Monday, March 21, 2011

Margaret Stephens on "Living from the Core"

The Wild Reed series The Dancer and the Dance continues with an excerpt from an inspiring National Catholic Reporter article by novelist and playwright Margaret Stephens, who at age 50 took up ballet. Her piece is entitled "Living from the Core."


I’ve . . . learned that we may think of dance as an art form, but it is equally an athletic event, a fact Gatorade recognized last summer when they featured “So You Think You Can Dance” winner Lauren Froderman on their first dancer-athlete bottle. Dance takes as much strength and stamina as any other sport. “More,” I argue regularly with my varsity swimmer son. “Look at a professional dancer’s leg muscles. Rock solid.” Ditto arms, ditto abs. “No wonder those ancient Spartans” (my son is a military history buff) “included dance as part of their battle training.”

But the dancer has the extra burden of making it look like it all just kind of happens, with no apparent effort. A dancer must have amazing muscles, but they aren’t allowed to bulge. A dancer must maintain the illusion of ease, of airiness even. In ballet, no one sweats or grimaces or pants: Indeed, because of the incredible strength and discipline of their core muscles, dancers scarcely seem to breathe. Ballet seems all grace and flow.

Which it can do because a dancer works from her core, those powerful center muscles of the body that the rest of us mostly just let hang out. With such a strong center, a dancer’s arms and legs can appear to float through the air.

I will never come close to that kind of dancing. For me, it was an achievement when I managed to stay on demi-pointe in retiree (translation: balanced on one bent toe with the other leg bent and its pointed toe resting above the knee of the standing leg). I’d even let go of the barre to arch my arms in that ballerina half-circle overhead. Exultant. Until my teacher yelled, “Margaret! It’s not your arms’ job to hold you up!” and proceeded to use me as an example of how not to balance. That is, with gritted teeth, tensed shoulders, held breath, and arms locked in place as though gripping the air.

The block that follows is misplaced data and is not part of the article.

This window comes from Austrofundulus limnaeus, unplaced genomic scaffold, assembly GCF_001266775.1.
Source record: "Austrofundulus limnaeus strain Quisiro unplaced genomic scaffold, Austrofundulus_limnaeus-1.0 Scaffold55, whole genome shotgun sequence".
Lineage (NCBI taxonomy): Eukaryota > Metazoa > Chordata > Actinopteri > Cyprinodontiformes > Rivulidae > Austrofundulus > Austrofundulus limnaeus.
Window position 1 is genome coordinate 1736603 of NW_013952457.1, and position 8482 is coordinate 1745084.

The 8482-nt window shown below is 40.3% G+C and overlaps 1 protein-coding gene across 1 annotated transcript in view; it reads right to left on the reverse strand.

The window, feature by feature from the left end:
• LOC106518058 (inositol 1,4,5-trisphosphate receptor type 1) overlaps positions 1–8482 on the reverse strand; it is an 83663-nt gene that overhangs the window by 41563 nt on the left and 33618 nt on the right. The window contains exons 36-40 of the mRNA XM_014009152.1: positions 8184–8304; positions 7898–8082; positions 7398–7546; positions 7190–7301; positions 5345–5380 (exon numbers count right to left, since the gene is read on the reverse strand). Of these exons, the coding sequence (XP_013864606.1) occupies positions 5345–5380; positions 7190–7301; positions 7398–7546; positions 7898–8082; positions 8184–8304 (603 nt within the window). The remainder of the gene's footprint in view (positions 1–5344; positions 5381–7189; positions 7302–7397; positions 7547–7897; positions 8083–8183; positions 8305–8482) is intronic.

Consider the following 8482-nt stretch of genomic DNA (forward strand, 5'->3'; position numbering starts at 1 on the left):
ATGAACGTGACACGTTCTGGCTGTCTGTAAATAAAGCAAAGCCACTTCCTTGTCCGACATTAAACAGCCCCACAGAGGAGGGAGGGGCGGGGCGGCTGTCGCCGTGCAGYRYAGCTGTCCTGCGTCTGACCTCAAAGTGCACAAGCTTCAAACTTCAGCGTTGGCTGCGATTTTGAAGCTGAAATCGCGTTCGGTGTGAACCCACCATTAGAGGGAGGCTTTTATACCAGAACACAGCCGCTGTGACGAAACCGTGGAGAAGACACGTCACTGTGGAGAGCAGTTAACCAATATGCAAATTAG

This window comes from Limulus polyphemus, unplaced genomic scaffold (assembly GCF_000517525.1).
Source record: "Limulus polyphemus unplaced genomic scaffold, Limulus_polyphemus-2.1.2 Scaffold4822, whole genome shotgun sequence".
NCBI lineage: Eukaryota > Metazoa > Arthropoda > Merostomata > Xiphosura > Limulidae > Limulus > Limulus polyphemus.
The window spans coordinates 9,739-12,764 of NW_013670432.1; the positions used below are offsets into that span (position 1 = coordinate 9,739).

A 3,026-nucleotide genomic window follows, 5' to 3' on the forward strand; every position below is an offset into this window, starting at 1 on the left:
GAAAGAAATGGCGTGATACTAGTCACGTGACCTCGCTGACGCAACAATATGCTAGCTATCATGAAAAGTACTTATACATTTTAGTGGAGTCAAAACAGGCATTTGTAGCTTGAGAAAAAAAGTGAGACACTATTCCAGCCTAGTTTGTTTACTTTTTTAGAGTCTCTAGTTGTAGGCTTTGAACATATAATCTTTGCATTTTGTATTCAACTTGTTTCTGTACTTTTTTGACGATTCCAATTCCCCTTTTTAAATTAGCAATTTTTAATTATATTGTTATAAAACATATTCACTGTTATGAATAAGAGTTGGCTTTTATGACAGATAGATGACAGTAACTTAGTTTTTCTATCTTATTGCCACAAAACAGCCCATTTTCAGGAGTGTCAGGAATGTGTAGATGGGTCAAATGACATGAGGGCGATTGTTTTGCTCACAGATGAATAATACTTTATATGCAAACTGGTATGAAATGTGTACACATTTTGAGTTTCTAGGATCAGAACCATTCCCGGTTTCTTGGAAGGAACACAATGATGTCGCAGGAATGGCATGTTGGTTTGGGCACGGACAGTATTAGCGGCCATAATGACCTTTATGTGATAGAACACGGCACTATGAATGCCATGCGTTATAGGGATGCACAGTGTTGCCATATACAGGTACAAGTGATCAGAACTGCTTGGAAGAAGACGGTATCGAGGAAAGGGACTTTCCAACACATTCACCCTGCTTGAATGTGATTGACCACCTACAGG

“You have to find your core,” she said, poking my middle. “Use those muscles. That’s where the power is. That’s what holds you up.”

And for a split second, I could feel those muscles, work them. My neck and shoulders relaxed. Freed from doing what they weren’t meant to do, my arms felt like they could float. I breathed. For that wonderful moment, I got it: Dancers appear ethereal because they hold themselves from their core. I felt the meaning behind the words. Port de bras. Carriage of the arms.

For that moment, I sensed what grace might feel like. Physical grace, I mean.

But it’s surely the same with God’s grace. Always within us, but not always felt, unless we learn to live from our spiritual core, true powerhouse of our being. Unless we train ourselves to rely on the strength of God instead of our tensed muscles, clenched teeth, I-can-do-it-myself determination.

We fling the words around: God’s grace. But do we live like we feel it? I think more often we forget what it feels like to let God hold us up. Which leaves my life, at any rate, ever more frenzied, stressful, outwardly graceless, as I metaphorically strain and clutch and claw to stay upright.

I think that if I can train myself to seek the strength of my true core, discipline myself to quit gripping with the wrong muscles, my life might feel, if only for a few precious moments, as effortless as that ballerina wafting across the stage. I might feel the grace I already have.

– Margaret Stephens
"Living from the Core"
National Catholic Reporter
March 14, 2011

See also the previous Wild Reed posts:
The Dancer and the Dance
The Premise of All Forms of Dance
The Church and Dance
Recovering the Queer Artistic Heritage
The Trouble with the Male Dancer (Part 1)
The Trouble with the Male Dancer (Part 2)
The Trouble with the Male Dancer (Part 3)
Istanbul (Part 4)
Scaling the Heights
Dark Matters
Oh! What’s This, Then?
Whimsical and Edgy
Love, Equality and the Rumba
An Evening with the Yuval Ron Ensemble
Oh, Yeah!
Matthew Bourne’s Swan Lake
Matthew Bourne’s Swan Lake Returns to New York
The Potential of Art & the Limits of Rigid Orthodoxy to Connect Us to the Sacred

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